Despite all the automation, Des still believes in checking the farm the ‘old school’ way. Jumping in his 200 series Toyota Landcruiser, his “farm bomb”, Des constantly drives the length of the property, noticing any leaks in pumps or sticking his finger in the ground to double check the moisture.
Buses carting pickers and tractors towing trailers kick up dust across the property. From the centre of his farm, there are crops as far as the eye can see and in the distance is the silhouette of the grand mountain, Cape Upstart.
In one of the fields, picking melons alongside the staff is Evan, Des’s son and the next generation farmer. He’s the one who has spearheaded new technologies and processes on the property and the pride in Des is palpable.
“It makes us feel very proud that he’s on board,” Des says.
“Evan is a Civil Design Engineer so with the younger brains coming in and innovating the business even further than what it is now, I think there’s a long way to go for Rocky Ponds Produce.”
Evan has three little girls who “like to come to the farm and muck around with grandad and grandma”. Des whips out his phone to show a video of the girls carting pumpkins to feed the cows in a replica John Deere tractor. It’s obvious he’s a softie at heart – there’s even a baby seat in the back of his vehicle.
This is typical Australian farming and Des is your typical Aussie bloke. He’s dressed in what can only be described as standard farming attire: a blue Bisley shirt and stubbies with an Akubra hat and Redback boots. He’s a larrikin with a friendly chuckle, cracking jokes about combing his hair for a photo. It’s not until you meet the other half of the operation that his spirited nature shines and the definition of a true partnership is evident.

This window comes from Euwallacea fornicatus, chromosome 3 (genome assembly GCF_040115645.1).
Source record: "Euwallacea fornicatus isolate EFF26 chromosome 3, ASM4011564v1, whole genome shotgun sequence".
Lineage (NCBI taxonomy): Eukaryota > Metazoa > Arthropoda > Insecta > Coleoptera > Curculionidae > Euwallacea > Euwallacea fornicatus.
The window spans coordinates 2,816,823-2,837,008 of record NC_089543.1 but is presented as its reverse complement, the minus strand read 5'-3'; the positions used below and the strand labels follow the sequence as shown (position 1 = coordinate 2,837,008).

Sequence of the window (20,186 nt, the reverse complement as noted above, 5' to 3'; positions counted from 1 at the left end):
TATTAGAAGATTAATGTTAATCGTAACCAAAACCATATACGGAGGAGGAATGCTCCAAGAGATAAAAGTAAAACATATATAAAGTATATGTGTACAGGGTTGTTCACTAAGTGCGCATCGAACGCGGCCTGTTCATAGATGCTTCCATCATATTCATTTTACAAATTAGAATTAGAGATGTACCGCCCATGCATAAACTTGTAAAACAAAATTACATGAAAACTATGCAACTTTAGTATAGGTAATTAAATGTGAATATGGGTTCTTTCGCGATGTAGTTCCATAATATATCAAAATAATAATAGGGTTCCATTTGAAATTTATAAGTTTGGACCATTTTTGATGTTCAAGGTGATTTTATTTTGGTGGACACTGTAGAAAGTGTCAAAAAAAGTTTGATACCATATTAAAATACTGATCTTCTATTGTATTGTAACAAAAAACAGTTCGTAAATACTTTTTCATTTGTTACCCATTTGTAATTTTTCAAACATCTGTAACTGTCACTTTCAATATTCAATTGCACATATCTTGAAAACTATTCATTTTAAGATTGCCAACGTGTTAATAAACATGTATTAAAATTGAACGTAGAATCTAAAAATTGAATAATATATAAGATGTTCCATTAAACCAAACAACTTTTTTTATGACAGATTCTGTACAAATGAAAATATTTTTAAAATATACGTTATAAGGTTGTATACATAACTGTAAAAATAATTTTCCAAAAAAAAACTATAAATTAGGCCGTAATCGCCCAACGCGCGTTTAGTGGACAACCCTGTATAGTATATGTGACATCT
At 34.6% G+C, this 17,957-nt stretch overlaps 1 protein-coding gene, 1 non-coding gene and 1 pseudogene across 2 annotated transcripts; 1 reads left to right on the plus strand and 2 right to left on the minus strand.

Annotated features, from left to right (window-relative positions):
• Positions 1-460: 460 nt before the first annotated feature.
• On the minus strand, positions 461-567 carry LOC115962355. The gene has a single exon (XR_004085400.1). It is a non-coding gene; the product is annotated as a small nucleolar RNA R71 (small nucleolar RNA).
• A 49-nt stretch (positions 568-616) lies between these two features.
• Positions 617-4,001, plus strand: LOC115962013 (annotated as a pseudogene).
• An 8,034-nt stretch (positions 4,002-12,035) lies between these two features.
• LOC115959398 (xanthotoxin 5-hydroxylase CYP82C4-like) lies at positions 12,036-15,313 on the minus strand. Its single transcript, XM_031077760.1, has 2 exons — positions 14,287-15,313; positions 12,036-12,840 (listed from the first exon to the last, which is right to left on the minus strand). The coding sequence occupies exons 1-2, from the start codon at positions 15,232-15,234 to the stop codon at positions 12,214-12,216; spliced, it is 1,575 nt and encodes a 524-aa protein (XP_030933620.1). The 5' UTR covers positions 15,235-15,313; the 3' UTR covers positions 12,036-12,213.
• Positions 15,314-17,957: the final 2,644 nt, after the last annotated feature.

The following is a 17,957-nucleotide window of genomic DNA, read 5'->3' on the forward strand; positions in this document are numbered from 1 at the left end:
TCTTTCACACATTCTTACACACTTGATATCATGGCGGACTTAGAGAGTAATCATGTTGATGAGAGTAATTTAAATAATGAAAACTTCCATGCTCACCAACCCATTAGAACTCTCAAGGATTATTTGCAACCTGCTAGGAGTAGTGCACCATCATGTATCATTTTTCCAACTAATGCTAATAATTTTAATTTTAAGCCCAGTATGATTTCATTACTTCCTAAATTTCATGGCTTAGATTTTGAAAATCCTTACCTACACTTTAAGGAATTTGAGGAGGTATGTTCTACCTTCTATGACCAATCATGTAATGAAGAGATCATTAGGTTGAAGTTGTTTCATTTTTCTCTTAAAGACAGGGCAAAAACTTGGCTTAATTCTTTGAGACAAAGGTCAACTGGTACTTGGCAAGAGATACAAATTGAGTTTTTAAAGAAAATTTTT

Paula, a school teacher in a past life, manages the administration of the farm and is the matriarch of the family. She oversees the accounts, human resources, staff payments and training, and handling Government legislation, to name a few tasks. She’s softly spoken, warm in nature, and laughs at Des’s playful jibes at her.
“They kicked me out of school and at 15 years of age I had to start work, I started as a mechanic,” Des recalls.
“I got told, ‘Look for the prettiest and smartest girl and marry her’. Paula was Dux of her Teacher’s College and I still have to learn to read. That’s Dinky Di.”
Aside from joking that Paula is the boss and he is second in charge, Des acknowledges the partnership has been integral to the company’s success.
“Paula and I are a great team and we have been for 40 years and I’m very proud of that,” Des says.
“We get on really well and if we didn’t, we couldn’t run Rocky Ponds to the stage that it is now. We’re still working together and I’m still enjoying it and I think that’s wonderful.”
The farm started 40 years ago on a patch of 140 acres and with the dream to offer their children an amazing upbringing. Des is from a labouring family and thought farming kids had more fun. Des and Paula’s four children grew up fishing, camping and riding bikes.